ABA services are typically covered by insurance when given the ASD (Autism Spectrum Disorder) diagnosis. Coverage varies by state, insurance and specific insurance plans. Following assessment, BCBAs, BCABAs or BCBA-Ds recommend a treatment plan and an intensity (number of hours) that would benefit the client based on data. Insurance either approves or modifies the number of hours allowed and authorization is given. Most insurance authorizations require re-approval every three to six months.
Is ABA a global therapy?
Yes, but internationally the number of BCBAs is scarce. There are approximately 23,000 worldwide with 21,000 of those providers practicing in the United States. Since there are only approximately 2,000 in the world outside of the US, ABA therapy is only truly accessible in about 20 countries*.
Is there an ideal age to begin therapy?
It depends on the individual, but the rule of thumb for a child with autism or other developmental disability is “the earlier the intervention the better." Those in the traditional “brain development” stage will have a higher likelihood of achieving full developmental capability than a child that starts therapy at a much later age. There are some infant studies currently being conducted. The University of Texas-San Antonio, for example, has a program called Project PLAAY that focuses on early intervention for infants that are considered “high-risk” for the ASD diagnosis.
Is there an age that you typically conclude ABA support?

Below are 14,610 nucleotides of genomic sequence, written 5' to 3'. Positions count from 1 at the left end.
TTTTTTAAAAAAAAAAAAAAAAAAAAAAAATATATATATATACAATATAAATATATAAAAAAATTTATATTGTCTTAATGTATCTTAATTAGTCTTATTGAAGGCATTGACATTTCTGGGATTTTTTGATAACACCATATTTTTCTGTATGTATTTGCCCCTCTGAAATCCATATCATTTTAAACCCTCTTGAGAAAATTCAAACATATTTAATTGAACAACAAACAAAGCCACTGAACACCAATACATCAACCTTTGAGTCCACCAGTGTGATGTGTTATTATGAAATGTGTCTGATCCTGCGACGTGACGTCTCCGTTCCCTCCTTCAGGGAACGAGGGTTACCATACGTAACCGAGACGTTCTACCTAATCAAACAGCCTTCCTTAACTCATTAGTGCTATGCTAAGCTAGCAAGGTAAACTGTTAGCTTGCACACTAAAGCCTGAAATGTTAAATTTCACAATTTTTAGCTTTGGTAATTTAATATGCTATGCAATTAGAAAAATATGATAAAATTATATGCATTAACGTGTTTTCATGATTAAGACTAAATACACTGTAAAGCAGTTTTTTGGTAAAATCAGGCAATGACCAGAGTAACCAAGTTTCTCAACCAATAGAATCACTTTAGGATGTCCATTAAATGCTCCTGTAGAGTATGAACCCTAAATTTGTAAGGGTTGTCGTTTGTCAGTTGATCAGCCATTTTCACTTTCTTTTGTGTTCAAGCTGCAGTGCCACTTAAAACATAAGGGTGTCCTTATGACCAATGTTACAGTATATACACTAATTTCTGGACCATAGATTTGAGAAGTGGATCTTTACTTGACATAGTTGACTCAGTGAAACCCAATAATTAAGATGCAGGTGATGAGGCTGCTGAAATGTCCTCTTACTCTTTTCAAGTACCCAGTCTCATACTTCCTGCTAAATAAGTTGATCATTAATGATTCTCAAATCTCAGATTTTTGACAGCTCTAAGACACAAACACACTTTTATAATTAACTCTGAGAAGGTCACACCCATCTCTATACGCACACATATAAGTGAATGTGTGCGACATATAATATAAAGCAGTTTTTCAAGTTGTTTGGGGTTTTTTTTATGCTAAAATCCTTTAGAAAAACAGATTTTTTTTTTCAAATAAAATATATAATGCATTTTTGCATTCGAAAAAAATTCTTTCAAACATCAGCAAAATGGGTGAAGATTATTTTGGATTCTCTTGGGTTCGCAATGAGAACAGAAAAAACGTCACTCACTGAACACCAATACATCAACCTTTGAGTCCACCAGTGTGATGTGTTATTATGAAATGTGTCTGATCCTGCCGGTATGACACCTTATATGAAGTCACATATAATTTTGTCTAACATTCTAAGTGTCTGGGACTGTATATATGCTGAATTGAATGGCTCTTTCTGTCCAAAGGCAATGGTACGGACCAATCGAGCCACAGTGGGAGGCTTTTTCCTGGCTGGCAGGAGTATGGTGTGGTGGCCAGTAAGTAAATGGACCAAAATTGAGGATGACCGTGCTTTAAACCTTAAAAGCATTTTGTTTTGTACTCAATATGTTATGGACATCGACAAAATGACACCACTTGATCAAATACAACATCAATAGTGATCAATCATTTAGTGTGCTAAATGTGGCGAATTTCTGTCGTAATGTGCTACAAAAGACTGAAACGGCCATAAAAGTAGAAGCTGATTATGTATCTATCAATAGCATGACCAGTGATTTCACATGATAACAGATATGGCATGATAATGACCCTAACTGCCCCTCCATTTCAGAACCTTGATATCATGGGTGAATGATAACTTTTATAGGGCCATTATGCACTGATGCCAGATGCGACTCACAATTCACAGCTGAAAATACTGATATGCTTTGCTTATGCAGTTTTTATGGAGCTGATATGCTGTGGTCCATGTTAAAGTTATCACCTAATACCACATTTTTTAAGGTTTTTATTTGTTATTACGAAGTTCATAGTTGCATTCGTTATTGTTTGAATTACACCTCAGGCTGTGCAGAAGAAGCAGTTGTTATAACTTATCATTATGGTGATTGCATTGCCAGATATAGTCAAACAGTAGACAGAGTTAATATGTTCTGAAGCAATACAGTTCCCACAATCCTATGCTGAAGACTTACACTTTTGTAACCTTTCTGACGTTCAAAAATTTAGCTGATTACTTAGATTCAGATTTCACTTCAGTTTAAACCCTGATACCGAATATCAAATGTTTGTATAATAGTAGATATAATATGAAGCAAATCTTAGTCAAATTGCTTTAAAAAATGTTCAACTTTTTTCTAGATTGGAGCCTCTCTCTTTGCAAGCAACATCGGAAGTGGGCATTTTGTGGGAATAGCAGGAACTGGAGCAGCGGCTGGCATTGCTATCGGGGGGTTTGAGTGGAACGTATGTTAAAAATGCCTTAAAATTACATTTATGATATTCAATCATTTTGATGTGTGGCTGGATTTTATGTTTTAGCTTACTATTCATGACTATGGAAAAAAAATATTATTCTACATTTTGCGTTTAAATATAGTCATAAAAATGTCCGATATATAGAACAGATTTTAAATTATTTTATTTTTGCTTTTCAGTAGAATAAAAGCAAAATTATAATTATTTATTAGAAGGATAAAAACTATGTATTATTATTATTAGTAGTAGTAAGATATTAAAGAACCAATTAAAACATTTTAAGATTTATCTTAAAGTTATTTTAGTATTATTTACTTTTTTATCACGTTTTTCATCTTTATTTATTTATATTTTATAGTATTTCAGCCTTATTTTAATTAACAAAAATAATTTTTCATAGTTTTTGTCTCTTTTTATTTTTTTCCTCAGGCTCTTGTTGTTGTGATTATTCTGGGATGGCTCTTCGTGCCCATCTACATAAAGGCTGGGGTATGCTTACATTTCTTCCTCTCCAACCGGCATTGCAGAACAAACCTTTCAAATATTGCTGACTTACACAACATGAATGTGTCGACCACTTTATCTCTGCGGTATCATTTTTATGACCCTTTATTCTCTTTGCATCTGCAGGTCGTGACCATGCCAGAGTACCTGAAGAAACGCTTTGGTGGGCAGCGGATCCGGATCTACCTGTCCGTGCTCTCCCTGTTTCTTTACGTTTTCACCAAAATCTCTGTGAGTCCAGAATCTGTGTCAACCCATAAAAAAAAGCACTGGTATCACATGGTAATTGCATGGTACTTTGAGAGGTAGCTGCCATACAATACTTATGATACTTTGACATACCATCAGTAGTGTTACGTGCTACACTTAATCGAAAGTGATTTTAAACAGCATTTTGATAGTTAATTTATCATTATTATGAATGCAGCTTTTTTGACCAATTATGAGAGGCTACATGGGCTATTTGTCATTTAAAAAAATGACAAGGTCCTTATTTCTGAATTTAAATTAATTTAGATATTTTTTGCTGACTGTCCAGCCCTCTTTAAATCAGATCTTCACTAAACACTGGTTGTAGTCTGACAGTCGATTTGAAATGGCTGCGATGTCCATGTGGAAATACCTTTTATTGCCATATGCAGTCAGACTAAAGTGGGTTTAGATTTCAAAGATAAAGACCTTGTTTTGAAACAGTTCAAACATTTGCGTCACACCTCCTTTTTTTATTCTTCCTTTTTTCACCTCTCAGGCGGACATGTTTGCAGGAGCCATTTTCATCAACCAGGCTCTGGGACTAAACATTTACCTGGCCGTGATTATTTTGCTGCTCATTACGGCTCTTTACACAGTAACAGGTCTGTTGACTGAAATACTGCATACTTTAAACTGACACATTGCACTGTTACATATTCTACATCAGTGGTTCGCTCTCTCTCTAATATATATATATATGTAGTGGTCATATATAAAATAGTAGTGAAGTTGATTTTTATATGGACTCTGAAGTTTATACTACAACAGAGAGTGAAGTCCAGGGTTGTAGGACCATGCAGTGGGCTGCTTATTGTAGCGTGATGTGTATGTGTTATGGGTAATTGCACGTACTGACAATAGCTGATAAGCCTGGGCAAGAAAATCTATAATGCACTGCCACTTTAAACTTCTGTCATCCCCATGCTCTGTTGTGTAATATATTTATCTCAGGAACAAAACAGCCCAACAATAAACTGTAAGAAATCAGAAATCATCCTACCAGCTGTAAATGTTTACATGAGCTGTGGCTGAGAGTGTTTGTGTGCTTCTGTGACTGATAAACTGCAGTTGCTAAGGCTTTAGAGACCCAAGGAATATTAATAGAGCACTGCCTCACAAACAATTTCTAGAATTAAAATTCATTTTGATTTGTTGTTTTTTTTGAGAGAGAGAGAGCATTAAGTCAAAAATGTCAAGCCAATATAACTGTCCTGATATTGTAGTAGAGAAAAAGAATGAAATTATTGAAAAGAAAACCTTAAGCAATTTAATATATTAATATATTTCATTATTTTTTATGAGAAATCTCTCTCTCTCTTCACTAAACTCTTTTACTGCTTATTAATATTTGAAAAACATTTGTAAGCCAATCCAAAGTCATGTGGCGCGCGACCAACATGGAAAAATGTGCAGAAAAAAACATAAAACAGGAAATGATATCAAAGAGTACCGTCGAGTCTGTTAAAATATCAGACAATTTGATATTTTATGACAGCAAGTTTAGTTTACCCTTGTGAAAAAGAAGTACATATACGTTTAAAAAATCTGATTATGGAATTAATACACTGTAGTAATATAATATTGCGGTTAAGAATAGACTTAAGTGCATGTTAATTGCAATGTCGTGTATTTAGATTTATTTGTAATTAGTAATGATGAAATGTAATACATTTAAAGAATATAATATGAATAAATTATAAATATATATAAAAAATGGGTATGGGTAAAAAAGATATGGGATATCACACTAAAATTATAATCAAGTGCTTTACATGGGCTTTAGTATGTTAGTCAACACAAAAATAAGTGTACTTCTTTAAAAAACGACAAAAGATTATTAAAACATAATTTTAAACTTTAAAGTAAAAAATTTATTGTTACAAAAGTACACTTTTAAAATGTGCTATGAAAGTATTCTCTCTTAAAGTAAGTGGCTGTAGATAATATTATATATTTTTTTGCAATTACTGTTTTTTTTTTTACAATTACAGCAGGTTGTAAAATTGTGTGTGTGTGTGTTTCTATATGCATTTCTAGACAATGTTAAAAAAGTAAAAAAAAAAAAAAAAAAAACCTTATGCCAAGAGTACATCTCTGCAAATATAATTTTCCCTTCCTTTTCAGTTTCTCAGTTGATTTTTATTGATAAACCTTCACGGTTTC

Therapy is not dependent on age, but on the time required depends on the needs of the individual. There are instances where individuals are discharged based on a set criteria. Meaning, the individual does not require therapy to address additional goals or skills at that time.
How does ABA therapy work?
ABA is a flexible treatment and is adapted to meet the needs of each person’s needs. The therapy is administered in many different locations – at home, at school, in a clinical setting and in the community. In these settings, it teaches skills that are useful in everyday life. It is taught most commonly in one-on-one settings but can also be facilitated by group instruction.
What kind of teaching will be involved in my child’s program?
Each program is individualized based on need. An assessment is conducted prior to treatment to identify possible deficits in communication, socialization, and adaptive functioning. The treatment plan is tailored to client needs. Here are some of our most commonly used teaching methods:
Positive reinforcement: providing rewarding and valuable consequences following goal behaviors in order to make it more likely that these meaningful behaviors will occur again in the future (Ex. Praising a child for raising his/her hand before talking in class).
Discrete Trial Teaching: An instruction is given (ex. “touch your nose”, the child responds or is provided prompts in order to respond correctly, and reinforcement (feedback) is provided. This method is effective in teaching new skills because it provides multiple opportunities for instruction, modeling, feedback, and reinforcement.